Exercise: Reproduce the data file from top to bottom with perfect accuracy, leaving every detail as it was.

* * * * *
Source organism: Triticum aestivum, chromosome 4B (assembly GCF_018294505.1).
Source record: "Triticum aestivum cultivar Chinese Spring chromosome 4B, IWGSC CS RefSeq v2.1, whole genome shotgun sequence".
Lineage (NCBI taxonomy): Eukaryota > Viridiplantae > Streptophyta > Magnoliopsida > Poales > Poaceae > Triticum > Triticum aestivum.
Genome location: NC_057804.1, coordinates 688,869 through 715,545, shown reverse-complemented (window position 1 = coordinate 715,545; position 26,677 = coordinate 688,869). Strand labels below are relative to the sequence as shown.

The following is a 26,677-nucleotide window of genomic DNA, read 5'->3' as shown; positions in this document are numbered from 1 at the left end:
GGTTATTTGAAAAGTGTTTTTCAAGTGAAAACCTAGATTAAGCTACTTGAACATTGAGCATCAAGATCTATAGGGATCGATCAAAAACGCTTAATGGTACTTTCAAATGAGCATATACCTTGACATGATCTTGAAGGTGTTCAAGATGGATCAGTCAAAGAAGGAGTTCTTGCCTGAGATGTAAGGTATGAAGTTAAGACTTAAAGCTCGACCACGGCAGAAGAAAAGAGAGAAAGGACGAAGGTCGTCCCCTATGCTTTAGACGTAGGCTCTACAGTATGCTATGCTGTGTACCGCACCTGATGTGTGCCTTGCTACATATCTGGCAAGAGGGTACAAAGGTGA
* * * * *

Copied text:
Source organism: Triticum aestivum, chromosome 4B (assembly GCF_018294505.1).
Source record: "Triticum aestivum cultivar Chinese Spring chromosome 4B, IWGSC CS RefSeq v2.1, whole genome shotgun sequence".
Lineage (NCBI taxonomy): Eukaryota > Viridiplantae > Streptophyta > Magnoliopsida > Poales > Poaceae > Triticum > Triticum aestivum.
Genome location: NC_057804.1, coordinates 688,869 through 715,545, shown reverse-complemented (window position 1 = coordinate 715,545; position 26,677 = coordinate 688,869). Strand labels below are relative to the sequence as shown.

The following is a 26,677-nucleotide window of genomic DNA, read 5'->3' as shown; positions in this document are numbered from 1 at the left end:
GGTTATTTGAAAAGTGTTTTTCAAGTGAAAACCTAGATTAAGCTACTTGAACATTGAGCATCAAGATCTATAGGGATCGATCAAAAACGCTTAATGGTACTTTCAAATGAGCATATACCTTGACATGATCTTGAAGGTGTTCAAGATGGATCAGTCAAAGAAGGAGTTCTTGCCTGAGATGTAAGGTATGAAGTTAAGACTTAAAGCTCGACCACGGCAGAAGAAAAGAGAGAAAGGACGAAGGTCGTCCCCTATGCTTTAGACGTAGGCTCTACAGTATGCTATGCTGTGTACCGCACCTGATGTGTGCCTTGCTACATATCTGGCAAGAGGGTACAAAGGTGA